Silvio Berlusconi, again
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The sudden collapse of Romano Prodi's coalition left parties scrambling to prepare a political platform for the ensuing campaign. In a battle that has more to do with personalities than policies, Silvio Berlusconi is a unique contender.
On the eve of the 2001 general election, Italy's most widely respected post-war journalist Indro Montanelli urged Italian voters to cast their ballot in favour of Silvio Berlusconi. The explanation he advanced, however, was of a peculiar kind. "Berlusconi is a disease that can only be cured through vaccination," he famously argued, "through a healthy injection of Berlusconi in the prime minister's seat, Berlusconi in the president's seat, Berlusconi in the pope's seat or wherever else he may want. Only after that will we be immune."
Berlusconi did go on to win that election, and though he narrowly lost to old foe Romano Prodi five years later, he is now back as the right's leading candidate for the fifth consecutive time.
Coming from no left-winger, Montanelli's statement reveals just how controversial Italy's most talked-about politician since Benito Mussolini has been over the past two decades. Despite frequent allegations of using his political clout to advance his business interests, Italy's richest man is also the country's most successful post-war leader.
Despite leading an unwieldy coalition with post-fascists and Northern League separatists, Berlusconi became the only prime minister so far to have served through a full 5-year legislature between 2001 and 2006; no small achievement in a country that has changed government 61 times in the last 63 years.
A bulwark for liberty?
With opinion polls suggesting "Il Cavaliere" will return to power for a third time, his promises of lower taxes, a less encroaching state and restored pride in the Italian nation still strike a chord among voters. However, Berlusconi's famous charm has proved less appealing abroad, where media and politicians alike have often criticised his control over Italy's press and television networks, as well as his regular onslaughts targeting the judiciary. The highly respected British weekly The Economist, for one, has repeatedly urged Italian voters to ditch the controversial media mogul.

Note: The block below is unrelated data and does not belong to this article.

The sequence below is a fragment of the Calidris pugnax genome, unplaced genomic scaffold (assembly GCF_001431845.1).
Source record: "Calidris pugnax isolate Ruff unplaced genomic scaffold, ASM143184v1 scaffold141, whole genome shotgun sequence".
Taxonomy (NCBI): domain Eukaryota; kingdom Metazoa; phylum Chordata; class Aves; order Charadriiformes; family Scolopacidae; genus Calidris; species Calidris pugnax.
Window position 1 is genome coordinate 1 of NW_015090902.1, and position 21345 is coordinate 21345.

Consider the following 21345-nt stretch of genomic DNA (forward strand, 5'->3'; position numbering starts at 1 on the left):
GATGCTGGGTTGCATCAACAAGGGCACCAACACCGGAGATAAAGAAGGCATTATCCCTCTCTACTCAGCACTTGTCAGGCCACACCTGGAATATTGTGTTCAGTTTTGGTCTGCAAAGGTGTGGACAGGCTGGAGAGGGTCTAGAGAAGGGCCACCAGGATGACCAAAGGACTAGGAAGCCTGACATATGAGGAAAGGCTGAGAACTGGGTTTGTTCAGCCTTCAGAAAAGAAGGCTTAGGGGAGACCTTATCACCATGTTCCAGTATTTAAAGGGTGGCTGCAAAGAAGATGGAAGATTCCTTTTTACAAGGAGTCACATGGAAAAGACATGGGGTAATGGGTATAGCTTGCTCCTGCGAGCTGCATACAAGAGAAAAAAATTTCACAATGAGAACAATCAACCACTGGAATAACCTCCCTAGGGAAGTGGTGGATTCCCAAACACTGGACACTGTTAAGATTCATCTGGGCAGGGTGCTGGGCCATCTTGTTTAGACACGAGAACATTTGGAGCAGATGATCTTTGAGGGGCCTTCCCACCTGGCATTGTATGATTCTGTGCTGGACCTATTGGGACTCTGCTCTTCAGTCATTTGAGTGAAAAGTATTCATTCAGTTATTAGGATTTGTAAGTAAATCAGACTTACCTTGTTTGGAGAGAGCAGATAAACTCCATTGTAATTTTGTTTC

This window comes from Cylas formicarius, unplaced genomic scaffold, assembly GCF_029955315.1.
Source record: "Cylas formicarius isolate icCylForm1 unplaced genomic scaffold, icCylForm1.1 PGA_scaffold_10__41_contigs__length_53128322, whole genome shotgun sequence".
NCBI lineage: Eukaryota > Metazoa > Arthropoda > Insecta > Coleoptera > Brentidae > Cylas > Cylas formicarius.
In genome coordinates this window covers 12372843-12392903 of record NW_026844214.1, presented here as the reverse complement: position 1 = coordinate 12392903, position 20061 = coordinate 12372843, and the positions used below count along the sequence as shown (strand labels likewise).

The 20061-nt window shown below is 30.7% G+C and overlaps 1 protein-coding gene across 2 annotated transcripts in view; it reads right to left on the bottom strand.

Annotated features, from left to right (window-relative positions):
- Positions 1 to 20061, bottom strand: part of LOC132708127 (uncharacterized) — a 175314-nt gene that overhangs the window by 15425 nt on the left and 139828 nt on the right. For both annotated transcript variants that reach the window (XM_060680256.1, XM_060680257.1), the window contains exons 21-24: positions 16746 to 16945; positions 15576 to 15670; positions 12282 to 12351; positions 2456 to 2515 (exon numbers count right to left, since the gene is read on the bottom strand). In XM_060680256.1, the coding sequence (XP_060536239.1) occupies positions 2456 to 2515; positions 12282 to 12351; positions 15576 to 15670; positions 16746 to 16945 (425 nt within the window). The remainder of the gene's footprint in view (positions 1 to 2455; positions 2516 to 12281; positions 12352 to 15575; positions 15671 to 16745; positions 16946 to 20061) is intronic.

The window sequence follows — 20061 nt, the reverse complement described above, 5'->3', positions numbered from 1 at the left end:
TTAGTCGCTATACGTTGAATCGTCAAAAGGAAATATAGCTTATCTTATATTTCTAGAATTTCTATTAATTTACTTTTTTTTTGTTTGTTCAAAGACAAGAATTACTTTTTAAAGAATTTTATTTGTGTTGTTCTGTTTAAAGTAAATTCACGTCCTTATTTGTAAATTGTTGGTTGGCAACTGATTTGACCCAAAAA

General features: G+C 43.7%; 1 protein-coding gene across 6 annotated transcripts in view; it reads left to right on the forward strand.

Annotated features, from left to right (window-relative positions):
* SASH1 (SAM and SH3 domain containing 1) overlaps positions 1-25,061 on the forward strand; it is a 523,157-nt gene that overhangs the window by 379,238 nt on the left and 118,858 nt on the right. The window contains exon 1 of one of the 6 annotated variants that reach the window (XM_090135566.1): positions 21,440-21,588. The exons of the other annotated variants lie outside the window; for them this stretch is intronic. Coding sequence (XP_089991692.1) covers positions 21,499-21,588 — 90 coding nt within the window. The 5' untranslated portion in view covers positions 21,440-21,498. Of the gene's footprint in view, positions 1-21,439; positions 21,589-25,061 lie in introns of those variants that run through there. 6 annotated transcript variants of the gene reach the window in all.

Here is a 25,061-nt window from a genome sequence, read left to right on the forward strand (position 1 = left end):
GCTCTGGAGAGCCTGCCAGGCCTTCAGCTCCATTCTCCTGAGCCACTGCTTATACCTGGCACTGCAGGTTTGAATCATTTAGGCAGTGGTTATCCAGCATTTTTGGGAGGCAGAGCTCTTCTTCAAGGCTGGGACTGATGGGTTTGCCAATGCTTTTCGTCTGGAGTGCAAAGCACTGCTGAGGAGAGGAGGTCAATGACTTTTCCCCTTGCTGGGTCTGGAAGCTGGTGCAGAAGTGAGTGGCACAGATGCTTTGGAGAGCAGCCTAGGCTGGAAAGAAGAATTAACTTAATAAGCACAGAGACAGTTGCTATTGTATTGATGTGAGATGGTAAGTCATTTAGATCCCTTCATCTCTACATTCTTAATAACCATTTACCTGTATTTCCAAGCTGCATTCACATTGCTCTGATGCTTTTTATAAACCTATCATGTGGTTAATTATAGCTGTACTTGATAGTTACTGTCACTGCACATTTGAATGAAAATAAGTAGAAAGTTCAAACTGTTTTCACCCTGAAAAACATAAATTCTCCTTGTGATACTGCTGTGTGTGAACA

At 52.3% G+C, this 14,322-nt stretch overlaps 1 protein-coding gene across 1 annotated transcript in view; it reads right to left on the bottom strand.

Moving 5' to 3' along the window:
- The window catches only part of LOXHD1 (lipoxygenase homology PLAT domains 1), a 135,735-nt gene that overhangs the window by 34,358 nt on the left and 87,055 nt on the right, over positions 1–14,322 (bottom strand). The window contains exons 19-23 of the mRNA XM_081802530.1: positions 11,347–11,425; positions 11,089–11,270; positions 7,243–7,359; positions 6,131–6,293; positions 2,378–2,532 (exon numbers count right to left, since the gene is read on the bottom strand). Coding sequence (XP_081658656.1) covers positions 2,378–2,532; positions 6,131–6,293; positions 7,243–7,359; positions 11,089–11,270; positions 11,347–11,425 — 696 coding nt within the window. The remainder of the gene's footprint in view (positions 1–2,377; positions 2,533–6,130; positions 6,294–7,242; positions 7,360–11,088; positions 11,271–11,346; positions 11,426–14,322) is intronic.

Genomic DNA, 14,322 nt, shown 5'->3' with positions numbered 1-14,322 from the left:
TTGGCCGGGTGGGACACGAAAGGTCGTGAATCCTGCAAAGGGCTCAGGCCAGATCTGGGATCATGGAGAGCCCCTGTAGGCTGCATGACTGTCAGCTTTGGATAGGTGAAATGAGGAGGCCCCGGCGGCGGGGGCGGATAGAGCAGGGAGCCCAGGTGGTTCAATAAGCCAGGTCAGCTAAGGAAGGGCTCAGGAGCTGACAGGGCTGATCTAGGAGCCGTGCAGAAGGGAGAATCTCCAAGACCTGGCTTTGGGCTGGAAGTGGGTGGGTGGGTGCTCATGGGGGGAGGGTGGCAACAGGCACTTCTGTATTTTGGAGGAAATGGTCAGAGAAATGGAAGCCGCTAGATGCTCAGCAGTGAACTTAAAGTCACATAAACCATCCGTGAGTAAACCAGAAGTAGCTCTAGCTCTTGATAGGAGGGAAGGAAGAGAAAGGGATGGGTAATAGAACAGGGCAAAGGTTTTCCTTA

Since his prodigious entry into politics in 1994, Berlusconi has almost single-handedly established and presided over a series of coalitions known as the Pole of Liberty, the House of Liberty and, now, the People of Liberty. Yet, to many, he is anything but a liberal. As Natalia Aspesi of the centre-left daily La Repubblica told FRANCE 24, Berlusconi's "true role would be that of an absolute monarch."
In recent years, the centre-right leader has survived countless trials for corruption, though a number of charges were simply quashed following controversial legislation introduced by his own government, including the notorious decision to decriminalise accounting fraud, approved by parliament in 2002 amid riotous scenes.
A mature and sobre Silvio?
At the age of 72, "Berlusconi comes across as a more mature and slightly more moderate politician than in the past," suggested Italy expert Marc Lazar, professor at the Institut d'Etudes Politiques in Paris, in an interview with FRANCE 24. This time round, Il Cavaliere has refrained from making too many promises, warning instead of hard times ahead.
Having initially adhered to President Giorgio Napolitano's plea for a sobre campaign, Berlusconi has more recently renewed his trademark theatrics. When asked by a female graduate about his policies to help young adults, he notoriously suggested she might "use her smile to marry his son or another millionaire." A few days later, he took a jab at his favourite scapegoat, the judiciary, which he routinely labels the "Red (Communist) Robes". This time, he suggested inquiring into magistrates' "mental health." Unsurprisingly, he has dubbed his centre left rival Walter Veltroni a "recycled communist."
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